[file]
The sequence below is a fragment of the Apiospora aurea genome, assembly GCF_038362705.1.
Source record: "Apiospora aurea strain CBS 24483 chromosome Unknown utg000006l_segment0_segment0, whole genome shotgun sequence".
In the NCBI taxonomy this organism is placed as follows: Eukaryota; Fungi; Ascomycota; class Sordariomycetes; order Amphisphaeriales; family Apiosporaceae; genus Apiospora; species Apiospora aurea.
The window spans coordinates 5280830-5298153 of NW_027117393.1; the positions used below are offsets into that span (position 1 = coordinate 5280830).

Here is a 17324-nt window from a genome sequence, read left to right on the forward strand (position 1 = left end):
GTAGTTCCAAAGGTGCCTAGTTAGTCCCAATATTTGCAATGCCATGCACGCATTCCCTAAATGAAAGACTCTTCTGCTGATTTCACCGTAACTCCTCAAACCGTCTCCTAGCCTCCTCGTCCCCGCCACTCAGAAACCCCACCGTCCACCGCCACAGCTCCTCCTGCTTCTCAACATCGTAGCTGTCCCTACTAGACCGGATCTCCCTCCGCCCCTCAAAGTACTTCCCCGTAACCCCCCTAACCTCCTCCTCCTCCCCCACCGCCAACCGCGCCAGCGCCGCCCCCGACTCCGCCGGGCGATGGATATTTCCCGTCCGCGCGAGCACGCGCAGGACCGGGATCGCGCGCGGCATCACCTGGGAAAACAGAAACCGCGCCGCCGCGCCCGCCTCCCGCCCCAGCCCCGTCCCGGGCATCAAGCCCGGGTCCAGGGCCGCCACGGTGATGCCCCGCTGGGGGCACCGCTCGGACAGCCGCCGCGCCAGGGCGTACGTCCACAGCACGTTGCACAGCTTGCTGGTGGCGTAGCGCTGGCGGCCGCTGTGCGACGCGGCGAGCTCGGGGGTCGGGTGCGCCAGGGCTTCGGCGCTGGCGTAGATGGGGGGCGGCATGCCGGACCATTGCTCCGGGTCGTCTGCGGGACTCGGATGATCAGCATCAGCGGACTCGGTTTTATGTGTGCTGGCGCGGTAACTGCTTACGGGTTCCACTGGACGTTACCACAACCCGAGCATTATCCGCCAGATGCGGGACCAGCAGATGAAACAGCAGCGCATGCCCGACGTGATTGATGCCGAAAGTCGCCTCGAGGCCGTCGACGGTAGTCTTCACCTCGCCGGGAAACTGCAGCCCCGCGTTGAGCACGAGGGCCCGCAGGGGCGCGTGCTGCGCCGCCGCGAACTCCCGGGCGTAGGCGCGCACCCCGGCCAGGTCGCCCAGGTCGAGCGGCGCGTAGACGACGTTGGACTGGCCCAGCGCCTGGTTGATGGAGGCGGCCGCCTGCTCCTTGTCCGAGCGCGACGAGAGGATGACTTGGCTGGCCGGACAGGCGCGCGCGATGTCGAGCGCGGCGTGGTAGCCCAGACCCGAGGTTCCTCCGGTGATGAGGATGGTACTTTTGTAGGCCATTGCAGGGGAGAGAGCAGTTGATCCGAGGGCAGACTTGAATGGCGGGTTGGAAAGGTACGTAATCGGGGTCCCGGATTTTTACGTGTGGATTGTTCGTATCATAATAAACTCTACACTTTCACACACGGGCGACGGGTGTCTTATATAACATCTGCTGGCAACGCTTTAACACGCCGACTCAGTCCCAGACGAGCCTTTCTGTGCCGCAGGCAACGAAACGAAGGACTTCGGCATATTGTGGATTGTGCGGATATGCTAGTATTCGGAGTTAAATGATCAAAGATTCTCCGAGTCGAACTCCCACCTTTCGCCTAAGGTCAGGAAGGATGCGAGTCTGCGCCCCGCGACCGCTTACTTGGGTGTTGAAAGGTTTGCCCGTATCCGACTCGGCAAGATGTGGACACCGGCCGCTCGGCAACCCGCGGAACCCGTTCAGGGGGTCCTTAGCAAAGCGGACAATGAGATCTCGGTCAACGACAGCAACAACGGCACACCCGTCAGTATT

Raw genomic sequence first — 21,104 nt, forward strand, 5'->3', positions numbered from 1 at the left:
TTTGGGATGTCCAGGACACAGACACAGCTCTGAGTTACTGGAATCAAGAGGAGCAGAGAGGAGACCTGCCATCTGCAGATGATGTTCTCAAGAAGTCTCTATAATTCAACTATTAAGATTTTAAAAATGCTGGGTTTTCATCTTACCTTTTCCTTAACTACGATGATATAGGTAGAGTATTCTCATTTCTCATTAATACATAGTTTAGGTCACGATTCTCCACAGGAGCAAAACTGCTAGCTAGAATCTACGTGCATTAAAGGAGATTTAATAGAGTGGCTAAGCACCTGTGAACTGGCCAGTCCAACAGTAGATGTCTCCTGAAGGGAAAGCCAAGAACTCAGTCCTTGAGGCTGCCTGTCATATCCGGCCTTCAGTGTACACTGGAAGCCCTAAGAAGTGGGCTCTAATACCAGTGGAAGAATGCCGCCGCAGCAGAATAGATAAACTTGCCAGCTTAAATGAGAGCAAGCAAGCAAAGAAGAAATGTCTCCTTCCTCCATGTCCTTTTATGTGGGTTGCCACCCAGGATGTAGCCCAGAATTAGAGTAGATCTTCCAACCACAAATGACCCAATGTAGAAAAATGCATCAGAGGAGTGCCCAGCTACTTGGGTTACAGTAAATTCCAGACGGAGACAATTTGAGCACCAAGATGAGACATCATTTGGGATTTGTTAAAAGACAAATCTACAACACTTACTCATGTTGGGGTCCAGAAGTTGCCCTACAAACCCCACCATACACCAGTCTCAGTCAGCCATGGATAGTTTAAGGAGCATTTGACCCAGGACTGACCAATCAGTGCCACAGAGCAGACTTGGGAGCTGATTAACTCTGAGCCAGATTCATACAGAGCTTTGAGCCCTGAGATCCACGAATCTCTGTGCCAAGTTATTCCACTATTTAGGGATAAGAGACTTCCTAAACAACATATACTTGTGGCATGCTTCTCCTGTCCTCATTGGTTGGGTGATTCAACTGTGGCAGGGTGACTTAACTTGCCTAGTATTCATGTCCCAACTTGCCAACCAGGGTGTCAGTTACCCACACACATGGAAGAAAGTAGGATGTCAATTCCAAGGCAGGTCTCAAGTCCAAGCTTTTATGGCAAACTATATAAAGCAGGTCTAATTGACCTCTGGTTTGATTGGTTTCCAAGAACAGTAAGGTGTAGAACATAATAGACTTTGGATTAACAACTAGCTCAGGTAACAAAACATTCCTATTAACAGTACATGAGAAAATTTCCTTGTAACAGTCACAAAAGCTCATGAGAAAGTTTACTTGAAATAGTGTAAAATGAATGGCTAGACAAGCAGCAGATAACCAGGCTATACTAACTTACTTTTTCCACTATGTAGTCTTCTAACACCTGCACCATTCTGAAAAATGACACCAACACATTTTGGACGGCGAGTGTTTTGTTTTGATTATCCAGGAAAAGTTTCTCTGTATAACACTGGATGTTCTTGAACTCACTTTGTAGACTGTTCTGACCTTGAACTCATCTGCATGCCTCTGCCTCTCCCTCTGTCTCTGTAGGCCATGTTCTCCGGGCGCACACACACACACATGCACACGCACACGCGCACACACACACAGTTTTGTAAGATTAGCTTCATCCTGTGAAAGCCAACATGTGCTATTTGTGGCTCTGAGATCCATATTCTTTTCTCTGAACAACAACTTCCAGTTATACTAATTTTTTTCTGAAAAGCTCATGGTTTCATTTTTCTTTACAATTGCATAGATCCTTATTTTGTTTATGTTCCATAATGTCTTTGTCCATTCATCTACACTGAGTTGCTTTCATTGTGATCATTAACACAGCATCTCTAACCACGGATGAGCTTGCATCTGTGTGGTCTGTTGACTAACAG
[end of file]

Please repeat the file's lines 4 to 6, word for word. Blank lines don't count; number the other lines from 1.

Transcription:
The window spans coordinates 5280830-5298153 of NW_027117393.1; the positions used below are offsets into that span (position 1 = coordinate 5280830).

Here is a 17324-nt window from a genome sequence, read left to right on the forward strand (position 1 = left end):
GTAGTTCCAAAGGTGCCTAGTTAGTCCCAATATTTGCAATGCCATGCACGCATTCCCTAAATGAAAGACTCTTCTGCTGATTTCACCGTAACTCCTCAAACCGTCTCCTAGCCTCCTCGTCCCCGCCACTCAGAAACCCCACCGTCCACCGCCACAGCTCCTCCTGCTTCTCAACATCGTAGCTGTCCCTACTAGACCGGATCTCCCTCCGCCCCTCAAAGTACTTCCCCGTAACCCCCCTAACCTCCTCCTCCTCCCCCACCGCCAACCGCGCCAGCGCCGCCCCCGACTCCGCCGGGCGATGGATATTTCCCGTCCGCGCGAGCACGCGCAGGACCGGGATCGCGCGCGGCATCACCTGGGAAAACAGAAACCGCGCCGCCGCGCCCGCCTCCCGCCCCAGCCCCGTCCCGGGCATCAAGCCCGGGTCCAGGGCCGCCACGGTGATGCCCCGCTGGGGGCACCGCTCGGACAGCCGCCGCGCCAGGGCGTACGTCCACAGCACGTTGCACAGCTTGCTGGTGGCGTAGCGCTGGCGGCCGCTGTGCGACGCGGCGAGCTCGGGGGTCGGGTGCGCCAGGGCTTCGGCGCTGGCGTAGATGGGGGGCGGCATGCCGGACCATTGCTCCGGGTCGTCTGCGGGACTCGGATGATCAGCATCAGCGGACTCGGTTTTATGTGTGCTGGCGCGGTAACTGCTTACGGGTTCCACTGGACGTTACCACAACCCGAGCATTATCCGCCAGATGCGGGACCAGCAGATGAAACAGCAGCGCATGCCCGACGTGATTGATGCCGAAAGTCGCCTCGAGGCCGTCGACGGTAGTCTTCACCTCGCCGGGAAACTGCAGCCCCGCGTTGAGCACGAGGGCCCGCAGGGGCGCGTGCTGCGCCGCCGCGAACTCCCGGGCGTAGGCGCGCACCCCGGCCAGGTCGCCCAGGTCGAGCGGCGCGTAGACGACGTTGGACTGGCCCAGCGCCTGGTTGATGGAGGCGGCCGCCTGCTCCTTGTCCGAGCGCGACGAGAGGATGACTTGGCTGGCCGGACAGGCGCGCGCGATGTCGAGCGCGGCGTGGTAGCCCAGACCCGAGGTTCCTCCGGTGATGAGGATGGTACTTTTGTAGGCCATTGCAGGGGAGAGAGCAGTTGATCCGAGGGCAGACTTGAATGGCGGGTTGGAAAGGTACGTAATCGGGGTCCCGGATTTTTACGTGTGGATTGTTCGTATCATAATAAACTCTACACTTTCACACACGGGCGACGGGTGTCTTATATAACATCTGCTGGCAACGCTTTAACACGCCGACTCAGTCCCAGACGAGCCTTTCTGTGCCGCAGGCAACGAAACGAAGGACTTCGGCATATTGTGGATTGTGCGGATATGCTAGTATTCGGAGTTAAATGATCAAAGATTCTCCGAGTCGAACTCCCACCTTTCGCCTAAGGTCAGGAAGGATGCGAGTCTGCGCCCCGCGACCGCTTACTTGGGTGTTGAAAGGTTTGCCCGTATCCGACTCGGCAAGATGTGGACACCGGCCGCTCGGCAACCCGCGGAACCCGTTCAGGGGGTCCTTAGCAAAGCGGACAATGAGATCTCGGTCAACGACAGCAACAACGGCACACCCGTCAGTATT